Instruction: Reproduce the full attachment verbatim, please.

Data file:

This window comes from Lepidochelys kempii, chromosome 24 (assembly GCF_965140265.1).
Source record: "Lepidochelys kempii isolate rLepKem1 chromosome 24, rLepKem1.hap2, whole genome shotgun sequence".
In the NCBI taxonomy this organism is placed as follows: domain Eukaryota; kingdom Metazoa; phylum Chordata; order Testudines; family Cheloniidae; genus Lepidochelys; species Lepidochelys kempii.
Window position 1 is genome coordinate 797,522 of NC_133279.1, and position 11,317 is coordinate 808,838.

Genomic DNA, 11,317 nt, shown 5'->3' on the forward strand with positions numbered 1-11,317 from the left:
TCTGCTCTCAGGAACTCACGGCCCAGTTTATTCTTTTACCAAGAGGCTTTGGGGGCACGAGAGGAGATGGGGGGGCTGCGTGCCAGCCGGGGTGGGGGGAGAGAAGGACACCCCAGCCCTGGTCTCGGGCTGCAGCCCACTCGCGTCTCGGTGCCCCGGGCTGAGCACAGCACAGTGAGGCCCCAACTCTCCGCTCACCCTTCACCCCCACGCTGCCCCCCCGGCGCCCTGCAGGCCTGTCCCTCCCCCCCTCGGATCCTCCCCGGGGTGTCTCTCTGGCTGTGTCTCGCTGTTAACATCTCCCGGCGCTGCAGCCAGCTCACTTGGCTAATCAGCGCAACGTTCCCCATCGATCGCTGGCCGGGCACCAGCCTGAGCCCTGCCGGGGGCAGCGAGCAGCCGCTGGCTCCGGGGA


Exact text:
This window comes from Lepidochelys kempii, chromosome 24 (assembly GCF_965140265.1).
Source record: "Lepidochelys kempii isolate rLepKem1 chromosome 24, rLepKem1.hap2, whole genome shotgun sequence".
In the NCBI taxonomy this organism is placed as follows: domain Eukaryota; kingdom Metazoa; phylum Chordata; order Testudines; family Cheloniidae; genus Lepidochelys; species Lepidochelys kempii.
Window position 1 is genome coordinate 797,522 of NC_133279.1, and position 11,317 is coordinate 808,838.

Genomic DNA, 11,317 nt, shown 5'->3' on the forward strand with positions numbered 1-11,317 from the left:
TCTGCTCTCAGGAACTCACGGCCCAGTTTATTCTTTTACCAAGAGGCTTTGGGGGCACGAGAGGAGATGGGGGGGCTGCGTGCCAGCCGGGGTGGGGGGAGAGAAGGACACCCCAGCCCTGGTCTCGGGCTGCAGCCCACTCGCGTCTCGGTGCCCCGGGCTGAGCACAGCACAGTGAGGCCCCAACTCTCCGCTCACCCTTCACCCCCACGCTGCCCCCCCGGCGCCCTGCAGGCCTGTCCCTCCCCCCCTCGGATCCTCCCCGGGGTGTCTCTCTGGCTGTGTCTCGCTGTTAACATCTCCCGGCGCTGCAGCCAGCTCACTTGGCTAATCAGCGCAACGTTCCCCATCGATCGCTGGCCGGGCACCAGCCTGAGCCCTGCCGGGGGCAGCGAGCAGCCGCTGGCTCCGGGGA